Faces of productivity: Alan Wolf

From summer job to spearheading the SERG Restaurant Group’s continued growth.

By Ellen Linnemann

What started as a summer restaurant job on Hilton Head Island while a student at Miami University of Ohio turned into something far more over the past 22 years than Alan Wolf probably would have imagined. 

As president of the SERG Restaurant Group, Wolf credits his success not only to his longtime love of the restaurant industry and commitment to providing the Lowcountry with “quality cuisine, exceptional service and genuine hospitality,” but to a strong work ethic gained in those early years of employment – including working at his very first job as a summer custodian with the local school system. 

“As summer custodians, our job was to refinish classroom floors, scrape gum off the bottoms of desks, clean lights and other maintenance tasks to get the schools ready for the next year,” he recalls. “I was working with union guys who took breaks twice as long as they were supposed to, and when I went back to work and left them in the breakroom, I remember getting in trouble for working too hard.”

That initial experience of being singled out for his hard work helped take him from early roles managing some of SERG’s restaurants (including general manager at Marley’s in 2003 and Frankie Bones in 2004) to key leadership positions throughout his decades-long career at SERG.

Wolf oversees the group’s 16 locally owned and operated restaurants – which includes Nectar Farm Kitchen, Frankie Bones, Giuseppi’s Pizza & Pasta, Marley’s Shrimp & Burger Shack, The Black Marlin Bayside Grill, Holy Tequila Mexican Kitchen, One Hot Mama’s American Grill, Skull Creek Dockside, Poseidon, Charbar Co, Skull Creek Boathouse, The Rooftop and WiseGuys – as well as its to-go business with SERG Takeout Kitchen. With 33 local partners across these restaurants, and more than 1,200 employees, SERG is one of Hilton Head’s largest employers and continues to grow at a strong pace.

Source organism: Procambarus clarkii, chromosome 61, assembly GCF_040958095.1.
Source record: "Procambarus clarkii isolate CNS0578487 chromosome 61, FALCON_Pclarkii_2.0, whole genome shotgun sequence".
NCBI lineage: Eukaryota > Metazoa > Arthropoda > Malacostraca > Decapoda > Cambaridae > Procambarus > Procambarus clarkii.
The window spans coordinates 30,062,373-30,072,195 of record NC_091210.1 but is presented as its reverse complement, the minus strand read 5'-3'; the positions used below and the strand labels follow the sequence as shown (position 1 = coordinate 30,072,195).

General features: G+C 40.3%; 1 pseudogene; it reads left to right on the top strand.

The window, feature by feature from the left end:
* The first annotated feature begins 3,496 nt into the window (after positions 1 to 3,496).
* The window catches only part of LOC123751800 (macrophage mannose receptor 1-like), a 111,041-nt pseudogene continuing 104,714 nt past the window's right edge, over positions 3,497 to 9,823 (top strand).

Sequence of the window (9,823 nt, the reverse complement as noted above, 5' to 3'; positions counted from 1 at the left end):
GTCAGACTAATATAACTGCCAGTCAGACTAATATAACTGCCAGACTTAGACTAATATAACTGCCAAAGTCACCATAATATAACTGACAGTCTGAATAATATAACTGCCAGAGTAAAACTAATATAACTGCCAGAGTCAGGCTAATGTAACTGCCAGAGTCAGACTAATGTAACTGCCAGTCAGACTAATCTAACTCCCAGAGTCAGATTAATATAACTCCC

Wolf uses a Google calendar, and stays productive all day by “executing what is on the calendar for the day, addressing the emergencies that come up and planning for the future each day.” When it comes to making lists, he’s got a three-level system: Evernote online for longer term topics and initiatives, a spiral notebook for intermediate issues and a Field Notes pocket guide to take notes in the moment. He also points to delegation as being an important part of SERG’s success – as well as his own career growth. “We have leaders in every store with whom I work and trust to execute and a tremendous executive team and group of partners at the next level,” he notes. The father of six children ranging in ages from 3 to12, Wolf also notes that participating as a parent in all activities is “only possible with a truly amazing wife who keeps us all in our lanes.”

When he’s not working, Wolf’s hobbies include fishing, coaching kids in baseball and family time. And when it comes to what he might be doing if he hadn’t entered the restaurant industry more than 20 years ago, Wolf notes that “it would probably involve lots of variation and different business disciplines, as that is what I love about the restaurant business.” As for what he wanted to be growing up, Wolf recalls wanting to be president of the United States because “I felt like common sense, decency and hard work are the types of things citizens would appreciate.” 

With his passion for the restaurant industry, proven leadership and longtime commitment to hard work, Wolf is certainly appreciated by both locals and visitors to our area – bringing great food, innovative dining experiences – and successful businesses – to life here in the Lowcountry.

Alan Wolf and his wife, Laura, have six children ranging in ages from 3 to 12.

Alan Wolf’s tips for success

1. Prioritize what needs to be done and try not to over-promise on tight timelines. “I prefer to plan items into my calendar and spread out the timing of deliverables.”

2. Take care of any issues or problems immediately, before they turn into crises. “Keep a close eye out for any and all issues that can later turn into a bigger problem or crisis, from staffing issues to technology problems to anything affecting your particular industry, to prevent small issues from becoming bigger problems.”

3. Treat your employees well — and show them how much they are appreciated. “As a manager at Marleys in 2003, I saw the partners Steve Carb, Tim Onorato and Rob Jordan buy Executive Chef Nick Unangst a Ford Expedition. It was a gesture of appreciation and thanks to him for getting Marleys on the right track – and I was amazed by the sincere appreciation that Chef Nick showed and the fact that I was working for a group of people who cared that much about taking care of their employees. Chef Nick went on to become a partner in nine restaurants and the backbone of our culinary program. If it wasn’t for that day, he might have ended up going somewhere else rather than being an important part of our growth.”

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